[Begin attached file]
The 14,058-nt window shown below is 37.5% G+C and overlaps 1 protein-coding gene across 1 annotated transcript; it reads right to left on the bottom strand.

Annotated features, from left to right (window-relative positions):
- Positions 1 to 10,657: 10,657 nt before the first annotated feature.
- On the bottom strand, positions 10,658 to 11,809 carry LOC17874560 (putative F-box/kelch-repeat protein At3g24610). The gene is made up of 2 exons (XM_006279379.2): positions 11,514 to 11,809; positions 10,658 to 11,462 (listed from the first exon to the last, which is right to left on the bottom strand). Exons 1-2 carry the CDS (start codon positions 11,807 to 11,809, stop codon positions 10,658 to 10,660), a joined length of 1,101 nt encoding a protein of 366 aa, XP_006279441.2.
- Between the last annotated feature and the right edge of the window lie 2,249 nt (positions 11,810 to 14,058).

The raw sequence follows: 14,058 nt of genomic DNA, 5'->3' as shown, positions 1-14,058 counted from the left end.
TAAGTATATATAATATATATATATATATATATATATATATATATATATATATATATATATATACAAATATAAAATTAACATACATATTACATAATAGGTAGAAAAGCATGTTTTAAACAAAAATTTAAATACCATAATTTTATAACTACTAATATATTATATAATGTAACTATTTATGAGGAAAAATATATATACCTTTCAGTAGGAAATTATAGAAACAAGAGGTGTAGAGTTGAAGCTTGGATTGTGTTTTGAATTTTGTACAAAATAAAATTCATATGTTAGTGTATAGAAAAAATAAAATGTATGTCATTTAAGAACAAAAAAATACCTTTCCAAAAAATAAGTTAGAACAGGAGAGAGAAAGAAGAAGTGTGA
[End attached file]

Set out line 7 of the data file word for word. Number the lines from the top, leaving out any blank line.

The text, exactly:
TAAGTATATATAATATATATATATATATATATATATATATATATATATATATATATATATATACAAATATAAAATTAACATACATATTACATAATAGGTAGAAAAGCATGTTTTAAACAAAAATTTAAATACCATAATTTTATAACTACTAATATATTATATAATGTAACTATTTATGAGGAAAAATATATATACCTTTCAGTAGGAAATTATAGAAACAAGAGGTGTAGAGTTGAAGCTTGGATTGTGTTTTGAATTTTGTACAAAATAAAATTCATATGTTAGTGTATAGAAAAAATAAAATGTATGTCATTTAAGAACAAAAAAATACCTTTCCAAAAAATAAGTTAGAACAGGAGAGAGAAAGAAGAAGTGTGA